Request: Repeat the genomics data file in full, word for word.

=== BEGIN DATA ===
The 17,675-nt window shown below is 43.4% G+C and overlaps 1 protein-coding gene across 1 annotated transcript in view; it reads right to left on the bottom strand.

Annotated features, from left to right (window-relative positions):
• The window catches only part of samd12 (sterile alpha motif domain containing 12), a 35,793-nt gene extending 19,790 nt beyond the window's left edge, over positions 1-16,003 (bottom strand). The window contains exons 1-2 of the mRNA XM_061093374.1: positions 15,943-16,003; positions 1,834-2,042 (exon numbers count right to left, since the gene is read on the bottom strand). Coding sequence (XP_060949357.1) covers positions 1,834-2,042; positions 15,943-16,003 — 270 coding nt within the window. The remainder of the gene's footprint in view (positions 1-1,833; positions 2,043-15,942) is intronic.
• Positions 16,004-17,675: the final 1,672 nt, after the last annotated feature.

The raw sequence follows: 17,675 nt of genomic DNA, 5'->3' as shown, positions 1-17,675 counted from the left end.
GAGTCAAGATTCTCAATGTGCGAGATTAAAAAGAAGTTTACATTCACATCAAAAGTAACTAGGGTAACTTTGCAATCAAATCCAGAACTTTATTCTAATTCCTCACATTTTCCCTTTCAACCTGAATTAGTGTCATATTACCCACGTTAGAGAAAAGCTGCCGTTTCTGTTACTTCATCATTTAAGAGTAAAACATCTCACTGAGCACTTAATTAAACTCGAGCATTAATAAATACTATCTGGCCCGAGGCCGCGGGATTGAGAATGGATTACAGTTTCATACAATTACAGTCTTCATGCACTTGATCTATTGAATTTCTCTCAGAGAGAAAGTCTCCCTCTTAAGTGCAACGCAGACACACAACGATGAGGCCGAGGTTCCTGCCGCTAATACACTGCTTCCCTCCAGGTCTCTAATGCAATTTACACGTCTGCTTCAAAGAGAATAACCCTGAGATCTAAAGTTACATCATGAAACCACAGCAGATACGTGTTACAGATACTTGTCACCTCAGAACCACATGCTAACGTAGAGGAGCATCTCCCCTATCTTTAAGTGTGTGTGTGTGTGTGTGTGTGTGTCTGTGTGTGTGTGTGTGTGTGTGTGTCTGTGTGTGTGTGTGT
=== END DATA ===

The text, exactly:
The 17,675-nt window shown below is 43.4% G+C and overlaps 1 protein-coding gene across 1 annotated transcript in view; it reads right to left on the bottom strand.

Annotated features, from left to right (window-relative positions):
• The window catches only part of samd12 (sterile alpha motif domain containing 12), a 35,793-nt gene extending 19,790 nt beyond the window's left edge, over positions 1-16,003 (bottom strand). The window contains exons 1-2 of the mRNA XM_061093374.1: positions 15,943-16,003; positions 1,834-2,042 (exon numbers count right to left, since the gene is read on the bottom strand). Coding sequence (XP_060949357.1) covers positions 1,834-2,042; positions 15,943-16,003 — 270 coding nt within the window. The remainder of the gene's footprint in view (positions 1-1,833; positions 2,043-15,942) is intronic.
• Positions 16,004-17,675: the final 1,672 nt, after the last annotated feature.

The raw sequence follows: 17,675 nt of genomic DNA, 5'->3' as shown, positions 1-17,675 counted from the left end.
GAGTCAAGATTCTCAATGTGCGAGATTAAAAAGAAGTTTACATTCACATCAAAAGTAACTAGGGTAACTTTGCAATCAAATCCAGAACTTTATTCTAATTCCTCACATTTTCCCTTTCAACCTGAATTAGTGTCATATTACCCACGTTAGAGAAAAGCTGCCGTTTCTGTTACTTCATCATTTAAGAGTAAAACATCTCACTGAGCACTTAATTAAACTCGAGCATTAATAAATACTATCTGGCCCGAGGCCGCGGGATTGAGAATGGATTACAGTTTCATACAATTACAGTCTTCATGCACTTGATCTATTGAATTTCTCTCAGAGAGAAAGTCTCCCTCTTAAGTGCAACGCAGACACACAACGATGAGGCCGAGGTTCCTGCCGCTAATACACTGCTTCCCTCCAGGTCTCTAATGCAATTTACACGTCTGCTTCAAAGAGAATAACCCTGAGATCTAAAGTTACATCATGAAACCACAGCAGATACGTGTTACAGATACTTGTCACCTCAGAACCACATGCTAACGTAGAGGAGCATCTCCCCTATCTTTAAGTGTGTGTGTGTGTGTGTGTGTGTGTCTGTGTGTGTGTGTGTGTGTGTGTGTCTGTGTGTGTGTGTGT